Agapanthus, also known as lily of the Nile, is an attractive perennial popular for its large and showy flower clusters. This flower comes in varieties that range from violet to almost white. Most gardeners propagate agapanthus by root division, but they can also be started from seed. It requires quite a bit of patience, but propagating agapanthus from seed is inexpensive and many gardeners find it rewarding to see the seeds they planted eventually become flowering beauties in their garden.
Harvest agapanthus seeds in late fall after the seed pods become brown. Keep them in a dry location indoors until the pods split open. Remove the seeds and store in a cool, dry place until early spring.
Choose the right location in your home to place the planting containers. Agapanthus seeds germinate more quickly in an area that receives at least six hours of full sun with temperatures that range from 70 to 80 degrees Fahrenheit.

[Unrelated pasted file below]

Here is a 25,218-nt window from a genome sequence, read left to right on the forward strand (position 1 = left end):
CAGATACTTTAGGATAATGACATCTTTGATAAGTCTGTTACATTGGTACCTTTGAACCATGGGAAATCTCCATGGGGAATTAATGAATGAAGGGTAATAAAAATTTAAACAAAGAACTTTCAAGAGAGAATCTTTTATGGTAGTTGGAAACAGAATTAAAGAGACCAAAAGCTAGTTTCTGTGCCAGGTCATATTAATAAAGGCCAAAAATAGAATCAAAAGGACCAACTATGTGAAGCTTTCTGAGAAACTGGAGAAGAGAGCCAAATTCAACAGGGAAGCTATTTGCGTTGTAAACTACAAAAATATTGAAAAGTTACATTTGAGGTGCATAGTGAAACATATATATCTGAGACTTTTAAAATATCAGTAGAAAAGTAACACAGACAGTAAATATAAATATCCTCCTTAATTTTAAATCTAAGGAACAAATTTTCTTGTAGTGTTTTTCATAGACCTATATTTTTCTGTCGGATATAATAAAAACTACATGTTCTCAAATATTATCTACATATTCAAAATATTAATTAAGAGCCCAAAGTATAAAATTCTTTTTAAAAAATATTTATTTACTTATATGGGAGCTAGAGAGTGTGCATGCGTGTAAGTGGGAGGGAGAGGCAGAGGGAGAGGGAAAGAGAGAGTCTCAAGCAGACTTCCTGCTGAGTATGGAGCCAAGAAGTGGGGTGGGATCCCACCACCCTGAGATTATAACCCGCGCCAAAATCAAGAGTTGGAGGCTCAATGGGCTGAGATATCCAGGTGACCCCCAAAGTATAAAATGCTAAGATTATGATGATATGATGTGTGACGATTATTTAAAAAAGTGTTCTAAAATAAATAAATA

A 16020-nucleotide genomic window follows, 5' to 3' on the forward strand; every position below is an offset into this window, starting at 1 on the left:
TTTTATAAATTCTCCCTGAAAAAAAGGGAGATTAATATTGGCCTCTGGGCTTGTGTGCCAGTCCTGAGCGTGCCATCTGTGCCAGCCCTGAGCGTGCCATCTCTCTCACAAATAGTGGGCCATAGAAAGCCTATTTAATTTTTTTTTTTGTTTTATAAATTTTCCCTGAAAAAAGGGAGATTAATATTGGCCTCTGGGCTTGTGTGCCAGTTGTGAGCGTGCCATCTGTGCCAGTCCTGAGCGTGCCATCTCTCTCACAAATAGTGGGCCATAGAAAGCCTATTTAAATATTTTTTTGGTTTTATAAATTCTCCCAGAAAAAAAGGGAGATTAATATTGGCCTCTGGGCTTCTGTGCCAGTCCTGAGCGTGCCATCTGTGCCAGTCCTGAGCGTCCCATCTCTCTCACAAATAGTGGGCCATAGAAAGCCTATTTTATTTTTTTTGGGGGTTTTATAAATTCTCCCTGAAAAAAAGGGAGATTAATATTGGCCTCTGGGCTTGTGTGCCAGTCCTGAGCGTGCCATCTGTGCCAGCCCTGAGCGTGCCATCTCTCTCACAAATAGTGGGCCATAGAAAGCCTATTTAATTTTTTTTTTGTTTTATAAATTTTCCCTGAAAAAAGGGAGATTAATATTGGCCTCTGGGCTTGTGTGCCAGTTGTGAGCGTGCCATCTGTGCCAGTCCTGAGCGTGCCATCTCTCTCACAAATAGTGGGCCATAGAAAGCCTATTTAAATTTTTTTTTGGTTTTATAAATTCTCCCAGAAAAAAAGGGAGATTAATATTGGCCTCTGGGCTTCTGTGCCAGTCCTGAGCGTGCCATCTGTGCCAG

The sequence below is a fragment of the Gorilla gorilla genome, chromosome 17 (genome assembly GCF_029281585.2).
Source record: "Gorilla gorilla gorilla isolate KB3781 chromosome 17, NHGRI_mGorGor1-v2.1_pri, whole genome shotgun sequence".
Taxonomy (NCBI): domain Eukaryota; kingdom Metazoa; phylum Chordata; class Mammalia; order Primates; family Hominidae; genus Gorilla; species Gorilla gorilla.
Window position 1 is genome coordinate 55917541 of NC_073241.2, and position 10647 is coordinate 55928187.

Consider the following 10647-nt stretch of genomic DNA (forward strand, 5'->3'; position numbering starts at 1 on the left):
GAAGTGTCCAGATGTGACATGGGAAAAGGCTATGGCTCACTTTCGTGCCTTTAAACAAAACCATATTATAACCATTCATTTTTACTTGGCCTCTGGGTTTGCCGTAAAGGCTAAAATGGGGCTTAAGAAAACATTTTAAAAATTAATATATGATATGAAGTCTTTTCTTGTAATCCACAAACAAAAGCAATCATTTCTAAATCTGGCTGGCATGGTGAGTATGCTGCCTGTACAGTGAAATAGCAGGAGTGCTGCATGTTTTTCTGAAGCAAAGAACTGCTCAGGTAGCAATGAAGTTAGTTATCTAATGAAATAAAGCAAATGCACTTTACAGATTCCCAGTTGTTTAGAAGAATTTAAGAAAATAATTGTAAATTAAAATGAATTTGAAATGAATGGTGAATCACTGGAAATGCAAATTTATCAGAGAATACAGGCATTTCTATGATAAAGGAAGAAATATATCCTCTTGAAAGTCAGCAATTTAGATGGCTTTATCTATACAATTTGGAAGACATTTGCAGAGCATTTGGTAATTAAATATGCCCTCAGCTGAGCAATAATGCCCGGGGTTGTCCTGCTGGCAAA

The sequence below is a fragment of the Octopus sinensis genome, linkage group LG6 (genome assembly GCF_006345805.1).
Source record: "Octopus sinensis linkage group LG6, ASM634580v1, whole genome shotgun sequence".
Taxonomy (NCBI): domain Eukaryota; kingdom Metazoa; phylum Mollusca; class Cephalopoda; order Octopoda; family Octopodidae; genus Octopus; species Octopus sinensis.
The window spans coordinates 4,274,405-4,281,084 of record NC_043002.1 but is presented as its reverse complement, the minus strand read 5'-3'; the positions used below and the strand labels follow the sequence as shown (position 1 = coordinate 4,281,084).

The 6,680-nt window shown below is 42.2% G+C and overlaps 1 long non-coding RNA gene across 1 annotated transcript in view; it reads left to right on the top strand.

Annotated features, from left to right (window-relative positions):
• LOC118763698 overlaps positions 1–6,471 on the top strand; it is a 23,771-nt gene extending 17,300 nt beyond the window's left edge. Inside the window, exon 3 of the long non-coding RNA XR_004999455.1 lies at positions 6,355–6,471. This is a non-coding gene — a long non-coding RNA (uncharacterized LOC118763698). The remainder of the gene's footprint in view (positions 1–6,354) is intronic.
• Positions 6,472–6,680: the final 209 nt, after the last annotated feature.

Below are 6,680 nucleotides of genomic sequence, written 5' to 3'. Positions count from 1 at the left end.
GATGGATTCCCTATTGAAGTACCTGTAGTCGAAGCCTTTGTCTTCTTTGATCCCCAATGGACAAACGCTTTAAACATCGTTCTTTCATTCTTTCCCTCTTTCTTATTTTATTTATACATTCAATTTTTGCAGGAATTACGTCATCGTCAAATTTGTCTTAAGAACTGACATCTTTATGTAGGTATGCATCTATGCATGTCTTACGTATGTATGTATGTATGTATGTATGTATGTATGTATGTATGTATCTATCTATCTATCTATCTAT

Prepare planting containers four to six weeks before the last expected frost in your area. To ensure proper drainage, add a few pea-sized gravel pieces to the bottom of the containers before filling with a good quality potting soil. Make sure that the soil you choose does not have added fertilizer, as soil that is too rich will result in spindly seedlings.
Sprinkle agapanthus seeds on top of the soil and add 1/4 inch of the potting mixture on top. Add water slowly, taking care not to push the seeds too deeply into the soil.
Water regularly, whenever the top layer of soil begins to look dry.
Thin the seedlings if they begin to crowd one another for space.
Transplant the new agapanthus into a sunny, well-drained location once they have developed their first set of true leaves. Continue watering the plants regularly to make sure that they develop a healthy root system to see them through their first winter outdoors.